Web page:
Posts tagged Neets

Dr. Anarchy answers your mail #5: Wherever I go, he goes….

… the occasional advice column that’s taking the world by storm, one sovereign individual at a time.

This week’s question comes from a troubled teen, who wrote to us on the recommendation of long-time reader Chris Acheson. She wrote because she needs help with a question is about relationships and boundaries. How do you know when a concerned friend really has your best interests at heart—and how do you know when that concern crosses a line and endangers the friendship?

Dear Dr. Anarchy,

I have a friend who says he’s really worried about some of the bad decisions I’ve made in the last few years. He thinks that I’m acting out. I know I haven’t always made the smartest decisions, but now he’s following me around all the time to try and make sure I’m not getting into trouble! He even says he wants me wear a shackle around my ankle with a G.P.S. unit, so that he’ll always know where I am! I told him that sounded too much like Big Brother for me! But he says: You can paint this thing as either Big Brother, or this is a device that connects you to a buddy who wants to keep you safe and help you graduate.. I know he’s just trying to look out for me, but this makes me really nervous! Is he right? What should I say?

Sincerely,
Truant in Texas

Dear Truant,

If this guy were really your buddy, then he would respect your boundaries, and he would try to support you instead of trying to make you do what he thinks you should do. I know that he tries to cover up his controlling behavior by using euphemisms and acting superficially friendly. And I know that you want to believe that after all these years, he really does want what’s best for you. But you need to take an honest look at this relationship. The truth is that your buddy is acting like a control freak, even a stalker, and you deserve much better than buddies like that. You need to break off this relationship as soon as you possibly can.

Yours,
Dr. Anarchy.

That’s all for today. Just remember, folks: people are more important than power. And everything is easier when you reject the State as such.

Next week: Dr. Anarchy answers your romance and marriage questions!

See also:

Perpetual state of supervision

I first heard about this thanks to an entry in Reason’s March 2008 Brickbats column.

TEENAGERS who refuse to work, attend training or go to school are to be issued with on the spot fines under government proposals. Any who still fail to comply would then be taken to court where they could face further penalties.

The measures are designed to enforce a new law which will be outlined in this week’s Queen’s speech. It will say that all teenagers must remain in education, training or employment until they are 18.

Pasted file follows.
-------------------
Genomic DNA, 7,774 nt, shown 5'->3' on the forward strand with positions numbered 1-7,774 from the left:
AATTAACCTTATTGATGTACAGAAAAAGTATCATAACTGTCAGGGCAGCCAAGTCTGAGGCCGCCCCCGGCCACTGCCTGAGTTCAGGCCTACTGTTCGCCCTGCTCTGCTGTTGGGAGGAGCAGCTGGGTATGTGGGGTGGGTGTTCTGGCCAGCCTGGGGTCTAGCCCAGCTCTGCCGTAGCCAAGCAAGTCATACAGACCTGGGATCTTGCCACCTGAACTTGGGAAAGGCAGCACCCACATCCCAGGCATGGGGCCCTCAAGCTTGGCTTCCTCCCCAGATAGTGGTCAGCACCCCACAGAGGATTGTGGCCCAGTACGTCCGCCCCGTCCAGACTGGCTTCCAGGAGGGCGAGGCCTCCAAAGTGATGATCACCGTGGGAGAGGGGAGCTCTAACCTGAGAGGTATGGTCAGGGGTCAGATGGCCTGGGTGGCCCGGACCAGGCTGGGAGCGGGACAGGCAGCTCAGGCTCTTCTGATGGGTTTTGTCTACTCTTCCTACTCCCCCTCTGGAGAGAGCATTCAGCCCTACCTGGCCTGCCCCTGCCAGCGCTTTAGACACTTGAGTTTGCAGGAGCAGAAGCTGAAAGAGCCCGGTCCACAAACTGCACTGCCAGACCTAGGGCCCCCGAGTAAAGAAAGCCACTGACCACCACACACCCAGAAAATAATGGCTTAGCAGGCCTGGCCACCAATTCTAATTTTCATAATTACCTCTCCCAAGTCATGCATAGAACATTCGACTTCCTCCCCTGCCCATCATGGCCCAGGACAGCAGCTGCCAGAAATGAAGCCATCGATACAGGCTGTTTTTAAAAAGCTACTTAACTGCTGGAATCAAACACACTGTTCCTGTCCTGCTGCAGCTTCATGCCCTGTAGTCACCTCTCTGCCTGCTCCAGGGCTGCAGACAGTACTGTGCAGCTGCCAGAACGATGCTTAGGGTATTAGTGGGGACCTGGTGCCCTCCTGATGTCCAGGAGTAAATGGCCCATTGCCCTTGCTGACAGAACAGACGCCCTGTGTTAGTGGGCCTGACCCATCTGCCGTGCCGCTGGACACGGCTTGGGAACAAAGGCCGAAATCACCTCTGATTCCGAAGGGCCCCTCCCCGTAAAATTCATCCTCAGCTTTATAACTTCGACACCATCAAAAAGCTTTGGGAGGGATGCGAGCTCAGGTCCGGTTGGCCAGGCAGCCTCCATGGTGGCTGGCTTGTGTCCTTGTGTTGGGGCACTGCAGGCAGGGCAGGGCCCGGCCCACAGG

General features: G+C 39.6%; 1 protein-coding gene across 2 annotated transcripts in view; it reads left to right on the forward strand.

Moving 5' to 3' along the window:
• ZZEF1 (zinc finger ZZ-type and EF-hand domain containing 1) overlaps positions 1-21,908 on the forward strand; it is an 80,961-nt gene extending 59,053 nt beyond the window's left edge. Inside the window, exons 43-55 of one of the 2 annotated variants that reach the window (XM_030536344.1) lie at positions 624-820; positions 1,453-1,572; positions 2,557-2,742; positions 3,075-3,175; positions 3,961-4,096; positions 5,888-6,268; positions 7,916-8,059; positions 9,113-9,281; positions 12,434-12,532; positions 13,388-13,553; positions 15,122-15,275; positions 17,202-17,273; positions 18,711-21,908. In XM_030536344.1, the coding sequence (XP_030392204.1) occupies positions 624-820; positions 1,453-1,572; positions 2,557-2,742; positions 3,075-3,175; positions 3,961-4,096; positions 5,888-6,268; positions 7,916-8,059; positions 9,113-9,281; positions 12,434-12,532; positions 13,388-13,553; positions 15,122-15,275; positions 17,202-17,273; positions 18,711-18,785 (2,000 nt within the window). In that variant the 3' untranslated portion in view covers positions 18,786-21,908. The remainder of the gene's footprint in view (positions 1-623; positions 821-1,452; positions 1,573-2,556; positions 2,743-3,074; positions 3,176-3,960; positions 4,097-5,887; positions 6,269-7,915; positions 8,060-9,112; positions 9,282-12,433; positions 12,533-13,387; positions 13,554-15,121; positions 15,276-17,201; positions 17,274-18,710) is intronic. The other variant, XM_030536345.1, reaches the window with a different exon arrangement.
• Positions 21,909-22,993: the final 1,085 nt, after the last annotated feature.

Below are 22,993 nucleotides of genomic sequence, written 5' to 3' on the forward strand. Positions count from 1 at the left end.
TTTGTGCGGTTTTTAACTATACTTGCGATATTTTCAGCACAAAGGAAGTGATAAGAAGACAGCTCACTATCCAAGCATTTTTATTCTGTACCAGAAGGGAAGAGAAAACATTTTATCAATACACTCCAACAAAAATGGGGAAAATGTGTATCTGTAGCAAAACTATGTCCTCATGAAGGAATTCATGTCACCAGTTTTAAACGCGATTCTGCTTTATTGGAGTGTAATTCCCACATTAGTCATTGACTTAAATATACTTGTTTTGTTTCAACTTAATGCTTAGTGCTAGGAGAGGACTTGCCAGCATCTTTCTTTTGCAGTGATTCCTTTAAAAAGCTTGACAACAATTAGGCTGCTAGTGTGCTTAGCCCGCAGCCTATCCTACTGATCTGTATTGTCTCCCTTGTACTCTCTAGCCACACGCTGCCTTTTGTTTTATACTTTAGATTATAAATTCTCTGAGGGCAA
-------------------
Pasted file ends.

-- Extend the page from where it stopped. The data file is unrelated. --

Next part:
The change will be phased in by raising the age to 17 in 2013 and to 18 in 2015. Details of the new age of participation will be outlined by Ed Balls, the children’s secretary, in a television interview today and in a speech tomorrow.

The new law will effectively outlaw Neets, teenagers and young people who are not in education, employment or training. In a speech to the Fabian Society tomorrow, Balls will put the proportion of Neets at about 10% of 16 to 18-year-olds.

On today’s Sunday Programme on GMTV, he will argue that the change is the biggest educational reform in the last 50 years.

To provide places for the teenagers, Balls will announce the creation of an extra 90,000 apprenticeships by 2013 for 16 to 18-year-olds to add to the current 150,000. There will also be 44,000 new places at further education colleges.

Tomorrow he will also issue a pamphlet detailing how the changes will be put into practice: These new rights must be matched by new responsibilities … young people are responsible for their participation and this can be enforced if necessary.

If someone drops out of education or training, their local authority will try to find them a place.

According to Balls’s department, if they refuse to attend, they will be given a formal warning, in which the local authority will clearly explain their duty to participate and the consequences of not doing so.

The next step will be to issue a formal notice, followed by a fixed penalty ticket. The Neet could then be taken to a youth court and fined, but the sanction will not go as far as imposing a custodial sentence.

— Jack Grimston, The Times (2007-11-04): Teenagers who refuse to work face on the spot fines

What sort of lessons do you suppose this educational reform will be teaching British teenagers, if the Labour government goes through with this plan to use police force, on the spot, against any youth who attempts to exist, even temporarily, outside of the direct supervision of more powerful adults—parents, teachers, bosses, crafts masters, etc.? What sort of a life, and what sort of a livelihood, and what sort of a society, do you suppose that those lessons will be preparing them for?